Over the last two weeks, the 11th U.S. Court of Appeals issued two important rulings in an election integrity case and a religious freedom case.

The 11th Circuit has jurisdiction over Alabama, Florida, and Georgia. Most of the time, people pay attention to the decisions of the U.S. Supreme Court but pay little attention to the decisions of the federal appeals courts. However, the U.S. Supreme Court takes only about 1% of the cases that it gets asked to take.

Therefore, as a practical matter, the federal appeals court in your jurisdiction often will have the final say over important federal questions. They play a very important role but get very little attention.

First, in League of Women Voters of Florida v. Florida Secretary of State, the 11th Circuit upheld several election-integrity laws that Florida passed after the 2020 elections. Florida’s objective was simple: make it easy to vote and hard to cheat. Consequently, Florida’s law allowed people who voted by absentee ballot to return their ballots to drop boxes but required those boxes to be supervised to prevent stuffing the box with fake ballots. It also took steps to regulate how third parties distributed ballots and how solicitation was done.

As soon as Florida Gov. Ron DeSantis signed those bills into law, multiple groups sued the state to enjoin their enforcement.

Want to guess what the argument was? If you guessed racism, you’re right.

Sadly, the district court bought the argument. Going back to Florida’s history shortly after the Civil War, it found that Florida had a history of discriminating against minorities. Looking at the case through what I believe is a critical race theory lens, it found racism in these common-sense laws where none existed.

Fortunately, the 11th Circuit disagreed. It affirmed one part of the district court’s order on another ground but rejected the racism arguments.

“What does this have to do with Alabama?” you may be asking. Remember, the 11th Circuit has jurisdiction over Florida, Georgia, and Alabama. Thus, whatever decision it made in this Florida case would set a precedent for Alabama as well. Because the 11th Circuit upheld most of the Florida laws in question, Alabama is free to enact similar measures protecting election integrity if it so chooses.

The second case was Navy SEAL 1 v. Austin. In this case, our friends at Liberty Counsel brought a religious freedom suit on behalf of servicemembers from multiple branches of the military who had religious objections to President Joe Biden’s COVID vaccine mandate for the military. Most of the objections centered around the vaccines’ connections to aborted fetal cells. Because the vaccines were tested or manufactured in connection with aborted fetal cells, many servicemembers believed they could not take it in good conscience.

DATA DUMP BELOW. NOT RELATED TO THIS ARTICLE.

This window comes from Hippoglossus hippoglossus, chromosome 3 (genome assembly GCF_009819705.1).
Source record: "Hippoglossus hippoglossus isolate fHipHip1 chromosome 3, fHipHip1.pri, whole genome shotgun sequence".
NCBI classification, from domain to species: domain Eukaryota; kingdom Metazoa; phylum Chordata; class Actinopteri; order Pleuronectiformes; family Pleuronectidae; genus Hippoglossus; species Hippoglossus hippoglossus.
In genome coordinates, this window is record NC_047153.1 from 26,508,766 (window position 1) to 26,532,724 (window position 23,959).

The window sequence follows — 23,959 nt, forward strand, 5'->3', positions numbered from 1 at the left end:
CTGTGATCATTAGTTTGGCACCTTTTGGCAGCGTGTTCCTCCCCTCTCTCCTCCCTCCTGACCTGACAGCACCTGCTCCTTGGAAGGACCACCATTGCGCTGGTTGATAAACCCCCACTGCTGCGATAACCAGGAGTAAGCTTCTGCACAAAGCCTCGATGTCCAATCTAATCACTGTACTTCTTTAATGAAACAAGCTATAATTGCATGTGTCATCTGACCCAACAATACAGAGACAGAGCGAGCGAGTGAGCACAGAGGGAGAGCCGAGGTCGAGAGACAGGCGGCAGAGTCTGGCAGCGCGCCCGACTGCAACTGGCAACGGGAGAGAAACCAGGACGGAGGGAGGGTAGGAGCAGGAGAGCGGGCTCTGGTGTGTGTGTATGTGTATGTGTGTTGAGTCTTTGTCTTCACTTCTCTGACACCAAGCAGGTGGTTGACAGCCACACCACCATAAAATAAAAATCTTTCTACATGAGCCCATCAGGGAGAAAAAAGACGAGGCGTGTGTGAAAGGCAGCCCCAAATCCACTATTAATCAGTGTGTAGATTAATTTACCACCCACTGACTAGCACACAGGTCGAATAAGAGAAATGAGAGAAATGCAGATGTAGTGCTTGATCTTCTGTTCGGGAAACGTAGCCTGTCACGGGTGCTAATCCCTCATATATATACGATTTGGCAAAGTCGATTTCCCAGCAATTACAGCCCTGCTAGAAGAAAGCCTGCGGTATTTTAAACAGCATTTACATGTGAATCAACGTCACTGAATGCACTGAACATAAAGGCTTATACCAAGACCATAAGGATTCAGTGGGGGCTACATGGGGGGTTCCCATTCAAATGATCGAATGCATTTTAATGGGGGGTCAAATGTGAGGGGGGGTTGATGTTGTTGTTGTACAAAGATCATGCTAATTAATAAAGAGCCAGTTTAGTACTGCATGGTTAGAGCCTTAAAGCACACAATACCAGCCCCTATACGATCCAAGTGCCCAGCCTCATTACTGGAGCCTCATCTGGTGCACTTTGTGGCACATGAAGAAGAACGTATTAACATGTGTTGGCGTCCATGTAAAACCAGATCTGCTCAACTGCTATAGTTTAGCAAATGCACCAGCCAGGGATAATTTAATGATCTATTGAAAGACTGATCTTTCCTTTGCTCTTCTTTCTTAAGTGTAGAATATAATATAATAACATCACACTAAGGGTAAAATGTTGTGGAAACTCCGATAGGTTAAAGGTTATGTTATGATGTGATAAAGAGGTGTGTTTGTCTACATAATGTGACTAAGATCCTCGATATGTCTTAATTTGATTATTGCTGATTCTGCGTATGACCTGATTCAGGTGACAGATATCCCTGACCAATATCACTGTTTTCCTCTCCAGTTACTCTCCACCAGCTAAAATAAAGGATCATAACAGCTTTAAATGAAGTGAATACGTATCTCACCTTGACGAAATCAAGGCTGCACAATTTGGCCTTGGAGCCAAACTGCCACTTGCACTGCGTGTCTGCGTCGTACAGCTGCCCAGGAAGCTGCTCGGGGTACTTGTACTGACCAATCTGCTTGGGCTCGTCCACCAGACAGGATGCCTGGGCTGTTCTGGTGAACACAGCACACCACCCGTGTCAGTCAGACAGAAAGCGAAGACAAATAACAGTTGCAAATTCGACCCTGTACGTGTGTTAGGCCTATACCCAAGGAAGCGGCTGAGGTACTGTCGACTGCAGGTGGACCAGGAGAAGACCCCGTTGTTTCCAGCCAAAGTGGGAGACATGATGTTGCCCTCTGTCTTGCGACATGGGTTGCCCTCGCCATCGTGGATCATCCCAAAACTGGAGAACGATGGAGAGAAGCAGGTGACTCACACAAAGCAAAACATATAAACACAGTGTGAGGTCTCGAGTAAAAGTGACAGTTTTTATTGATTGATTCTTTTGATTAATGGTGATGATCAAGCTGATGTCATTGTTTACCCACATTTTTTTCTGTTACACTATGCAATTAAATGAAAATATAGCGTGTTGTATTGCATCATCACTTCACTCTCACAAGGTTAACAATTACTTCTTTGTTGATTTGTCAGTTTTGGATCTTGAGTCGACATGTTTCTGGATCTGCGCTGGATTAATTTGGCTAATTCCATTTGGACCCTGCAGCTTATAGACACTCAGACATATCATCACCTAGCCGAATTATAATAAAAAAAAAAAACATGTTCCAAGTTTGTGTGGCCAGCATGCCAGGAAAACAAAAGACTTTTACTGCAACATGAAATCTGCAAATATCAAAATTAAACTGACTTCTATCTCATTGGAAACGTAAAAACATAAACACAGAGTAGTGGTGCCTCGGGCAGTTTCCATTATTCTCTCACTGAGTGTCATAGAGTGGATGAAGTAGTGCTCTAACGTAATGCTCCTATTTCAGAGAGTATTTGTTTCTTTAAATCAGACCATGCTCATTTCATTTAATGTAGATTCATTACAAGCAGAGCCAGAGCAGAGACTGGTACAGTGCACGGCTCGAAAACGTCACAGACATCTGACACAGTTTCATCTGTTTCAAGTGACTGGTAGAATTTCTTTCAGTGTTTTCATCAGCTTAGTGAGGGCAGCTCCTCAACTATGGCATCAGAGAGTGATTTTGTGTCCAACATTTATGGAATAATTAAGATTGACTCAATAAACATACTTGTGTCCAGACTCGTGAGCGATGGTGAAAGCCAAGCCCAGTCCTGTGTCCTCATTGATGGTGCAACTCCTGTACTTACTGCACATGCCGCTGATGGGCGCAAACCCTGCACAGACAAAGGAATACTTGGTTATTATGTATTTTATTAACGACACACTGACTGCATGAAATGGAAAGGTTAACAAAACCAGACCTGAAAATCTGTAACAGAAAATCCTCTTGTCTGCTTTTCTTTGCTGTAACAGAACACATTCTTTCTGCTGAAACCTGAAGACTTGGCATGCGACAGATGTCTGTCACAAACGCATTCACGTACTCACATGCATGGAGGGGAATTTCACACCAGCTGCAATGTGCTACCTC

While it is certainly true that our servicemembers voluntarily surrender many of their rights when they join the military, there are some rights that they do not give up. One of these is religious liberty. The president’s refusal to honor their unalienable right to religious freedom and the longstanding American tradition of accommodating religious matters in the military was appalling. At a time when America’s enemies are emboldened, we do not need to be kicking people out of the military who are not likely to come down with a serious case of COVID in the first place.

Fortunately, Congress got the secretary of defense to drop the mandate. After that, the government filed a motion in Navy SEAL 1 where it essentially surrendered. The 11th Circuit granted their motion to send the case back down to the trial court and dismiss it as moot. In other words, the servicemembers won.

My firm, the Alabama Center for Law and Liberty, had the honor of submitting friend-of-the-court briefs in both cases. Religious liberty is our first freedom and one that our service members should enjoy, while election integrity is essential to making our republic work.

The 11th Circuit should be commended for its decisions in both cases. Alabamians should rest assured that the federal appellate judges in our jurisdiction respect election integrity and religious freedom.

Matt Clark is the President of the Alabama Center for Law and Liberty, a conservative nonprofit law firm that fights for limited government, free markets, and strong families in the courts. His column appears every Friday in 1819 News. The opinions expressed in this column are those of the author. The views and opinions expressed here are those of the author and do not necessarily reflect the policy or position of 1819 News. To comment, please send an email with your name and contact information to Commentary@1819News.com.

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